Tim Hortons Franchisee Association Hits Brick Wall on Case Against Franchisor In a scathing rejection of a complex case filed by an international franchise association, the US District Court for the Southern District of Florida refused to recognize that the franchisee association of Tim Hortons members had associational standing to sue for myriad alleged unfair acts and practices including supply price-gouging, franchisee equity-stripping, and misuse of the franchise advertising fund; similarly, the court rejected the viability of those same claims on substantive grounds as well. Great White N. Franchisee Ass’n-USA v. Tim Hortons USA, Inc., No. 20-cv-20878, 2020 U.S. Dist. LEXIS 239160 (S.D. Fla. Dec. 18, 2020)   Excerpts of the Case: Franchisee Counsel:   For Great White North Franchisee Association-USA, Inc., Plaintiff: Natalie Marlena Restivo, LEAD ATTORNEY, Adam Gruder Wasch, Wasch Raines, LLP, Boca Raton, FL; Gerald A. Marks, PRO HAC VICE, Marks & Klein, LLP, Red Bank, NJ. Franchisor Counsel: For Tim Hortons USA, Inc., Defendant: Michael D Joblove, LEAD ATTORNEY, Aaron Seth Blynn, Genovese Joblove & Battista, Miami, FL; Adam Acosta, John Mark Gidley, PRO HAC VICE, White & Case LLP, Washington, DC. For Jose E. Cil, Defendant: Aaron Seth Blynn, Genovese Joblove & Battista, Miami, FL. Judges: BETH BLOOM, UNITED STATES DISTRICT JUDGE. Opinion by: BETH BLOOM Opinion BACKGROUND This case involves an allegedly illegal and predatory business scheme implemented by THUSA’s holding company to convert the Tim Hortons franchise system into a supply chain business resulting in large profits at the expense of Plaintiff’s franchisee members. Tim Hortons […]

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Burger King Franchisee Hoisted on Own Petard

Dec 22, 2020 - Judge’s Distribution and Franchise Rulings from the Front Lines by |

Burger King Franchisee Hoisted on Own Petard Burger King Corp. v. Berry, No. 1:20-cv-21801-UU, 2020 U.S. Dist. LEXIS 233700 (S.D. Fla. Dec. 9, 2020) A recent franchise decision by the US District Court for the Southern District of Florida appears to have wrecked a Burger King franchisee’s chances of prevailing in the litigation. Although the franchisee attempted to skewer Burger King by slashing wildly with a general covenant of good faith argument, under the Court’s ruling, the Burger King franchisee ended up hoisted on its own petard given that the franchise agreement explicitly accorded to the franchisor complete discretion regarding assistance and training.   Excerpts of Case   Burger King Corp. v. Berry United States District Court for the Southern District of Florida December 9, 2020, Decided; December 10, 2020, Entered on Docket Case No. 1:20-cv-21801-UU Counsel:   For FRANCHISEE Darryl D. Berry, Capital Restaurant Group, LLC, a Georgia limited liability company, Defendants, Counter Claimants: Robert Mitchell Einhorn, LEAD ATTORNEY, Michael Daniel Braunstein, Zarco Einhorn Salkowski & Brito, P.A., Miami, FL. For FRANCHISOR Burger King Corporation, Plaintiff, Counter Defendant: Jessica Serell Erenbaum, LEAD ATTORNEY, Michael D Joblove, Genovese Joblove & Battista, Miami, FL. Judges: URSULA UNGARO, UNITED STATES DISTRICT JUDGE. Opinion by: URSULA UNGARO Opinion   ORDER GRANTING IN PART MOTION TO DISMISS SECOND AMENDED COUNTERCLAIM … ANALYSIS A. The Second Amended Counterclaim Fails to Comply with this Court’s Order, D.E. 37. The Second Amended Counterclaim is full of allegations that the Court ordered Counterclaimants to omit from their Second Amended Counterclaim. For […]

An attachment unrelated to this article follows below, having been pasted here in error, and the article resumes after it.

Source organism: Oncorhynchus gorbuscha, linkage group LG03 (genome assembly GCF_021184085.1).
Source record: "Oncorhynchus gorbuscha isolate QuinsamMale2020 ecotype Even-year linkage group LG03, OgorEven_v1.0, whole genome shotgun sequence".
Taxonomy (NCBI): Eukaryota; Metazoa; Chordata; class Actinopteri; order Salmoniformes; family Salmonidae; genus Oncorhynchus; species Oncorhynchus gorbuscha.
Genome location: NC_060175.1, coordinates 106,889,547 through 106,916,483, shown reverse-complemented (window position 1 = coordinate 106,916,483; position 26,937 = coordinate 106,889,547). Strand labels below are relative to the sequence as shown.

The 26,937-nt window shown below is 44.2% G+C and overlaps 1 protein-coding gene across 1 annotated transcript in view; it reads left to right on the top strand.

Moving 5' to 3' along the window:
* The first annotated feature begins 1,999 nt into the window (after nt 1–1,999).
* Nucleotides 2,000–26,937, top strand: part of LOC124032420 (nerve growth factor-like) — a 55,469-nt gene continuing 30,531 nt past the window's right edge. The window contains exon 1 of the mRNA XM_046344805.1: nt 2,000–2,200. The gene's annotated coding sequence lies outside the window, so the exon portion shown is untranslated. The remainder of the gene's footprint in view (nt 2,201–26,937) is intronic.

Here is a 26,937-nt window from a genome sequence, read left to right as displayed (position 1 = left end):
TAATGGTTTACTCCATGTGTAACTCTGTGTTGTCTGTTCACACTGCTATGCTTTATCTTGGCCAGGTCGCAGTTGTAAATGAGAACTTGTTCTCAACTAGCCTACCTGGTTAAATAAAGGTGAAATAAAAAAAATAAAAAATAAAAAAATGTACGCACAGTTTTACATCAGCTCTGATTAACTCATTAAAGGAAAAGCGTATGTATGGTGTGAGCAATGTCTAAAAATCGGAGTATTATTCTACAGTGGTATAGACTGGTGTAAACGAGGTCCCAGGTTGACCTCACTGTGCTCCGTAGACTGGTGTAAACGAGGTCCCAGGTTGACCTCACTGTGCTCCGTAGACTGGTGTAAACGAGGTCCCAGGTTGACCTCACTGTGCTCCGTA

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What Happens After You Sign a Franchise Agreement?

Dec 22, 2020 - Blog by |